Rik Rue was born in Sydney in 1950, and at the age of 15 began constructing his own soundscapes from found and outdoor environmental sounds. He utilised anything at his disposal, from clanking garbage bin lids to breaking glass, editing sections of tape into compositions. Since early childhood, music and sound had been a springboard for his imagination, part of a private world into which he could escape from a life disrupted by domestic violence and the ethnic and social frictions within an underprivileged neighborhood. Environmental sounds, his primary musical influences, have always provided him with "abstract and subconscious pleasures and an inner understanding of the physical environment", and manipulating them seemed to allow an imaginative reconstruction of, and some control over, the world that produced them. He was encouraged in his early sound collages and soundscapes - which were recorded on a rudimentary quarter-inch reel to reel machine - by Sydney painter Carl Plate and by tape enthusiasts, including Fred Myer.
Rue, who is self-taught in composition, had always listened to and collected a wide range of world musics. As a teenager his interest developed through listening to black popular and ethnic music and jazz and blues styles. Later, travel to India and the Himalayas in 1969 and 1970, then again in 1973 and 1974, exposed him to a wide range of traditional and classical Indian music, and it was in India that he also first realised that the total environment was part of the music - that music and environment were inter-dependent and inseparable. In India, too, he began documenting and collecting recorded soundscapes. After a stay in London from 1970 to 1973, while studying part-time at the Slade School, Camden Art Centre and Royal College of Art, he became interested in non-idiomatic improvisation, which persuaded him to learn and play percussion and saxophone. He was influenced in his playing style by jazz improvisers such as Charlie Parker and John Coltrane, then by the London Free Jazz Network , which led to a further interest in European forms of jazz and to classical and contemporary music. He also gained expertise working as a technical assistant for bands and in art school productions.
Back in Sydney, from 1976 to 1979, his interest in improvisation and jazz surfaced in an organisational way when he helped present concerts of experimental and improvised music in the Paris Theatre in Darlinghurst and small galleries such as Central Street in Sydney. At this time he also played with a number of prominent Sydney improvisers, including Jon Rose, Louis Burdett and Serge Ermoll. These activities culminated in a solo saxophone concert at the Art/Empire/Industry Gallery in Sydney in 1982. In this year Rue also achieved an important musical breakthrough. By using the tape recorder, he realised he could combine his love of environmental sounds, and of world musics, with his interest in improvisation and his desire to document and re-arrange sounds. Thus, the tape recorder became his `instrument'. He began presenting `live mixed' tape works in performance with improvisers such as Jim Denley and with the improvising group The Relative Band in the 1980s. For many of these `live mixed' performances he used a Tascam Portastudio and two other tape machines connected to a six-channel mixer, which presented a broad range of musical options. The use of pitch control - which was built into the machine - together with panning and sound altering equipment, provided further flexibility. The entire setup was devised to be used as an improvising instrument.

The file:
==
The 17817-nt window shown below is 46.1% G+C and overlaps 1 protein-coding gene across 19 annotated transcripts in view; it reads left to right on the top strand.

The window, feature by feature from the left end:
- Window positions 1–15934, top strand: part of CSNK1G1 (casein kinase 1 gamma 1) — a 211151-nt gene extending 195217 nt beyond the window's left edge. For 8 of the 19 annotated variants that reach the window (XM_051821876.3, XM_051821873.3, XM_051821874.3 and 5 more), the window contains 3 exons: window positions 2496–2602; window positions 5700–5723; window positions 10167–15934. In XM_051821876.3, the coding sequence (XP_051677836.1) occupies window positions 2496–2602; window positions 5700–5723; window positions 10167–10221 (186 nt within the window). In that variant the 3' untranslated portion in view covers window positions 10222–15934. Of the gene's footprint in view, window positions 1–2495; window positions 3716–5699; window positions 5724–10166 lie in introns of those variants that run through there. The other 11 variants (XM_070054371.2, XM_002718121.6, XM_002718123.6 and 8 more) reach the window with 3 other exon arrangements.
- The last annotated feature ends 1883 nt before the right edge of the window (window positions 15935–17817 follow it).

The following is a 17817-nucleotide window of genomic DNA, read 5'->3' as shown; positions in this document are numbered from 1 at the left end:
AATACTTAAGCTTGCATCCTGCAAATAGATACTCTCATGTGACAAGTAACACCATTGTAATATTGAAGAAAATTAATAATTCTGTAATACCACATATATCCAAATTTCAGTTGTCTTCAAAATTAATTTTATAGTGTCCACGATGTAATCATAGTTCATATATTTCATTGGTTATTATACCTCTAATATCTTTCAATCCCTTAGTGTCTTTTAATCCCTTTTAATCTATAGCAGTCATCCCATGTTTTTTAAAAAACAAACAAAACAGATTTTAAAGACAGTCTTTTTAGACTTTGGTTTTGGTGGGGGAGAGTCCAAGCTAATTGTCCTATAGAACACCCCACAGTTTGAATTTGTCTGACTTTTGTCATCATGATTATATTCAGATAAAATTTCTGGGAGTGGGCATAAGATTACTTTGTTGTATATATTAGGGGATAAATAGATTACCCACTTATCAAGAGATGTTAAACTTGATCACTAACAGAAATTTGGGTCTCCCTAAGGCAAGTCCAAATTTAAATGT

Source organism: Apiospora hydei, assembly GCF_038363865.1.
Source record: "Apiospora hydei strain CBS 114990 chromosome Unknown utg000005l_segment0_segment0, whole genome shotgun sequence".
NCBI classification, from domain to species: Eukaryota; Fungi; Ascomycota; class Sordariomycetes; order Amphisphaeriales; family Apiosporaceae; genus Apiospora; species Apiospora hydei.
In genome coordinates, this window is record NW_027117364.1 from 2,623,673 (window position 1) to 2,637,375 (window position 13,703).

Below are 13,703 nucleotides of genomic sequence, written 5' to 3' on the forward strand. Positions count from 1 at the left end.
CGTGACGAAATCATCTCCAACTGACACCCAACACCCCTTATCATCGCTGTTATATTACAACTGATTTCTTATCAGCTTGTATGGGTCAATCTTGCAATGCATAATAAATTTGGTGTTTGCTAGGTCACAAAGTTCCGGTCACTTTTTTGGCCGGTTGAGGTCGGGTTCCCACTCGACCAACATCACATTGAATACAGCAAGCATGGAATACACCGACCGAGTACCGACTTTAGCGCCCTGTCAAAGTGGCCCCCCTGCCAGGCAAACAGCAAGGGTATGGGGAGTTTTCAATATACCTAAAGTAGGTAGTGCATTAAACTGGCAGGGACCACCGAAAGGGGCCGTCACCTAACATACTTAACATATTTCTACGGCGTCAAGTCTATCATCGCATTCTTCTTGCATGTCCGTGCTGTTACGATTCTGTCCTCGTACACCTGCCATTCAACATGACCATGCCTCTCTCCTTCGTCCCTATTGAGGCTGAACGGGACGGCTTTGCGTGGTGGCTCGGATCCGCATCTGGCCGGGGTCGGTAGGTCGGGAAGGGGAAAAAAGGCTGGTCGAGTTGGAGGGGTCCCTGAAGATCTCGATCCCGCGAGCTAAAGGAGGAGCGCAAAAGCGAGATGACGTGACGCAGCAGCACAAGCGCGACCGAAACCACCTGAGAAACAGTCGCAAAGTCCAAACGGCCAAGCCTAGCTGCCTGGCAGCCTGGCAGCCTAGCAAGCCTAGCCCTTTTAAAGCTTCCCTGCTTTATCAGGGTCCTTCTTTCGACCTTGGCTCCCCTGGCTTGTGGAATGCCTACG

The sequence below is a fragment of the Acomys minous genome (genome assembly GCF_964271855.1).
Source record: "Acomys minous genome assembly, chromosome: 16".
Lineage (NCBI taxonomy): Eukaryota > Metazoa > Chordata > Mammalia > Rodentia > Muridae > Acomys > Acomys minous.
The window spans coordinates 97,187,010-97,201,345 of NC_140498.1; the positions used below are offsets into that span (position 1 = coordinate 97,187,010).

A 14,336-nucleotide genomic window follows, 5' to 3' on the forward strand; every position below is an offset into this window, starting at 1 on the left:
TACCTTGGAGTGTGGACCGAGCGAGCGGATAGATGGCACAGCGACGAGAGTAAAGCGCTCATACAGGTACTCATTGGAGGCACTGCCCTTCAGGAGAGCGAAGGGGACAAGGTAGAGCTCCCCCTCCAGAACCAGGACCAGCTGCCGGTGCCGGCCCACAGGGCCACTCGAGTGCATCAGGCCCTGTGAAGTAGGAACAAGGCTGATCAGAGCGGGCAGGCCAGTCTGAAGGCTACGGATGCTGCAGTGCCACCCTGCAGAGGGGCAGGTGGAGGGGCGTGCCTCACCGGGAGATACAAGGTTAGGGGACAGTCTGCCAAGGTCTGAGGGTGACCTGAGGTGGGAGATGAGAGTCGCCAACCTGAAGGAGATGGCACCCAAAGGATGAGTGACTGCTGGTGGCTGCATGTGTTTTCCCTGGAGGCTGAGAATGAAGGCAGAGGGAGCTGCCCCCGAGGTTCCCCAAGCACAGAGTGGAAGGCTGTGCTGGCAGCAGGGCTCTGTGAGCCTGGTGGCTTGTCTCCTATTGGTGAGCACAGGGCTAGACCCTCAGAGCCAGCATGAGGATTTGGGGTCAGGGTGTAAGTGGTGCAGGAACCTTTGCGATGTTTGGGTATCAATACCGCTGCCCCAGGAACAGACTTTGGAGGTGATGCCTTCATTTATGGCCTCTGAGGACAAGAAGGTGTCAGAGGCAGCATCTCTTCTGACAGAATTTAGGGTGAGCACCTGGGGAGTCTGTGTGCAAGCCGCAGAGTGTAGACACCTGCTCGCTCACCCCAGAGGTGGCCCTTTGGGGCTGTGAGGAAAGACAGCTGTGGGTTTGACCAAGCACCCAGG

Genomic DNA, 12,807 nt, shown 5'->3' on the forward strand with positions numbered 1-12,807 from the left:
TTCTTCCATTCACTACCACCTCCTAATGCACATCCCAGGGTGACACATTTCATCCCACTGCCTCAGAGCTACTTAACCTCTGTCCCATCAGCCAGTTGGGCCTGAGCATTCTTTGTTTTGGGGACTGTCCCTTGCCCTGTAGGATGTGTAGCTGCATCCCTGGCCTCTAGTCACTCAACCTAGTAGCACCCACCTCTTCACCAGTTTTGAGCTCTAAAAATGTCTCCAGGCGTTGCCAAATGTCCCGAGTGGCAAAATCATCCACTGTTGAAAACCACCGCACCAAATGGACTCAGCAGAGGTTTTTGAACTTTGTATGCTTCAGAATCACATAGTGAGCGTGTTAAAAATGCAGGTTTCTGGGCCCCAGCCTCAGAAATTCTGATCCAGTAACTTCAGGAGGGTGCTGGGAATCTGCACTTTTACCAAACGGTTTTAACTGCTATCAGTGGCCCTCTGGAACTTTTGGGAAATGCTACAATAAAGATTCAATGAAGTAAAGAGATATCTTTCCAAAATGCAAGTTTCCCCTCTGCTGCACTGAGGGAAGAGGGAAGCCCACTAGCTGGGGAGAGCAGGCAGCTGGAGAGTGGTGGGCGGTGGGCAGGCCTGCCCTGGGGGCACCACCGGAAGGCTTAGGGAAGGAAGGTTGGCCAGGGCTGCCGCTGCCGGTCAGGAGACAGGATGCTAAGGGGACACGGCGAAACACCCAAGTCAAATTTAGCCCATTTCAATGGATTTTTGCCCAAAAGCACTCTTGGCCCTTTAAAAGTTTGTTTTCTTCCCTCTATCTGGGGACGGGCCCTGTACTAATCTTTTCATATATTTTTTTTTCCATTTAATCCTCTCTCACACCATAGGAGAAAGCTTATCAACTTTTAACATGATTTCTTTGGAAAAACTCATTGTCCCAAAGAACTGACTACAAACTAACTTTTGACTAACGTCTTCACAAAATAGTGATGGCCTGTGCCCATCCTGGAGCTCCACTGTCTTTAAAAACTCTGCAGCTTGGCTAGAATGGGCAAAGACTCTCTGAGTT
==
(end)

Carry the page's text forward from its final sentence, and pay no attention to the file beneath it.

Since the early 1980s, Rue has continued to work with live tape mixing in performances, particularly when playing with Mind/Body/Split , a group of Sydney-based improvising musicians including Jim Denley (flute and saxophone), Sherre De Lys (voice and texts), Jamie Fielding (synthesiser and percussion), Kimo Venonen (electronic samplings and manipulations) and occasional distinguished guests, such as Amanda Stewart (voice), Chris Abrahams (piano) and Graham Leake (percussions and samplings). Mind/Body/Split have appeared at a wide range of venues, including the Art Gallery of NSW and Sydney's Sculpture Centre and Performance Space.At various times Rue had released a number of works on compilation discs produced by Fringe Benefit records but later, when he felt the need to personalise his output, created his own independent cassette label, Pedestrian Tapes in 1983. Originally intended as a short-term project and means of presenting the off- beat and unusual, it survived its origins and now releases music and sound works from a variety of Sydney composers.